Like our members, the best thing at the moment is for us to stick to our investment strategy. However, as different individual investments will react and recover differently, there are opportunities to protect some further losses and to make some gains in the future. This requires a lot of information, experience and skill. That is why we leave it to the experts!

Working with fund managers and our asset consultants (Frontier Advisors), Mercy Super has literally thousands of investment specialists around the globe researching and analysing markets. Picking through this information provides the chance for us to make some decisions to improve outcomes for our members.

This is not unusual. Mercy Super, and our advisers, are always looking to manage the risks of our members’ investments and to find new opportunities.

 

Need help? Let’s have a chat

In summary, because your super is a long-term investment it is important to focus on the long-term performance and not pay too much attention to movements, either up or down, over a few days or even weeks. After all, market volatility is normal, and for most people who are not likely to access their super for many years you will experience many market ups and downs.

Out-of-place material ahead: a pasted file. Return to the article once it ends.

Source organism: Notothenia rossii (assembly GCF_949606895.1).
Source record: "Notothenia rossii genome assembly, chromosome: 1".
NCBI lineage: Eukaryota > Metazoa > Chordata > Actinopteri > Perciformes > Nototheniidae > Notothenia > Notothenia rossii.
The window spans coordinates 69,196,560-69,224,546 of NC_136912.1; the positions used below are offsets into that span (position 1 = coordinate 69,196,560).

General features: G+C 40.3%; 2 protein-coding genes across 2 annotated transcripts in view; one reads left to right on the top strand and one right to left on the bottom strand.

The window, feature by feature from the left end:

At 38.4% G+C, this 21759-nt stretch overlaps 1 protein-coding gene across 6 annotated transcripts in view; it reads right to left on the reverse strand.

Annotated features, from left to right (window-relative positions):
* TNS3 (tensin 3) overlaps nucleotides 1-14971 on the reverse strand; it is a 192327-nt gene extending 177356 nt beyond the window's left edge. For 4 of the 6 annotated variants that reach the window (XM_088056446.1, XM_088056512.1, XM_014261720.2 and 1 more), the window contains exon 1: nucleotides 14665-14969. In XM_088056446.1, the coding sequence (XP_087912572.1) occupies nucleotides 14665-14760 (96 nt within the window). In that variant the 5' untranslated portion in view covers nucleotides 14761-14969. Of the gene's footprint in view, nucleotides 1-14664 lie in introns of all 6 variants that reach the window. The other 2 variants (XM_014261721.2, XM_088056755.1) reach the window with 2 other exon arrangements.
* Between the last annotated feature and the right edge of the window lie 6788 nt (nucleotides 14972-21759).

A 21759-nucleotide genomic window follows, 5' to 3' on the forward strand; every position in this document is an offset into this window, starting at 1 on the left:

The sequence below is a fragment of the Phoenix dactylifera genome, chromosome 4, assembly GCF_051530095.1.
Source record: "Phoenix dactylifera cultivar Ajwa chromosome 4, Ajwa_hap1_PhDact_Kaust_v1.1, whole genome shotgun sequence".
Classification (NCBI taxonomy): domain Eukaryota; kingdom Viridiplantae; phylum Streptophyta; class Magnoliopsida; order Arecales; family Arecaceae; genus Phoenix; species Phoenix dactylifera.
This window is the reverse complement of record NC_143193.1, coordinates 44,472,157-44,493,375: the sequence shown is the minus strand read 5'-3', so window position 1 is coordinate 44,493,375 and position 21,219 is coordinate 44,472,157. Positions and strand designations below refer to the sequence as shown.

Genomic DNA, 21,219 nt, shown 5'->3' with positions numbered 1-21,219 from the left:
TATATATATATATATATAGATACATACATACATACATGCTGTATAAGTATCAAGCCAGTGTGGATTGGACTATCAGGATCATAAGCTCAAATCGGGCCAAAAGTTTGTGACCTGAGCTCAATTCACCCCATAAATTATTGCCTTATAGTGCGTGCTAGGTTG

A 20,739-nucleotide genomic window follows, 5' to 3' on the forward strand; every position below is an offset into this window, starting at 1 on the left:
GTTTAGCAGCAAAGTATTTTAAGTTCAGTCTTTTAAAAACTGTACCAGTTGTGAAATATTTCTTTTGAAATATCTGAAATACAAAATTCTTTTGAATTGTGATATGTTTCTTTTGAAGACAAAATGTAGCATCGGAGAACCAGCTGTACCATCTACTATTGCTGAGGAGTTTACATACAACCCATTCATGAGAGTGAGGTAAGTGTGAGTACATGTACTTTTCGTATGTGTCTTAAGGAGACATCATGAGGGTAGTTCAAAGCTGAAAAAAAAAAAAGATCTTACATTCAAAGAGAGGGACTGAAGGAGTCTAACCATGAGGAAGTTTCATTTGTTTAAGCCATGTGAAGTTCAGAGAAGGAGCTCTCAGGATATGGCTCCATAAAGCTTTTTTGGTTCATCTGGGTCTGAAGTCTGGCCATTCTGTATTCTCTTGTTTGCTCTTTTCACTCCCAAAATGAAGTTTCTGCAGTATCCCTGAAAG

However, everyone’s situation is different. If you think now is the right time to look at your investment strategy, get in touch. We can guide you through our range of investment options and our in-house financial advisers can help you identify your own personal investment strategy matched to your circumstances and long-term goals. This service is provided as part of the administration fee so there is no additional cost to you.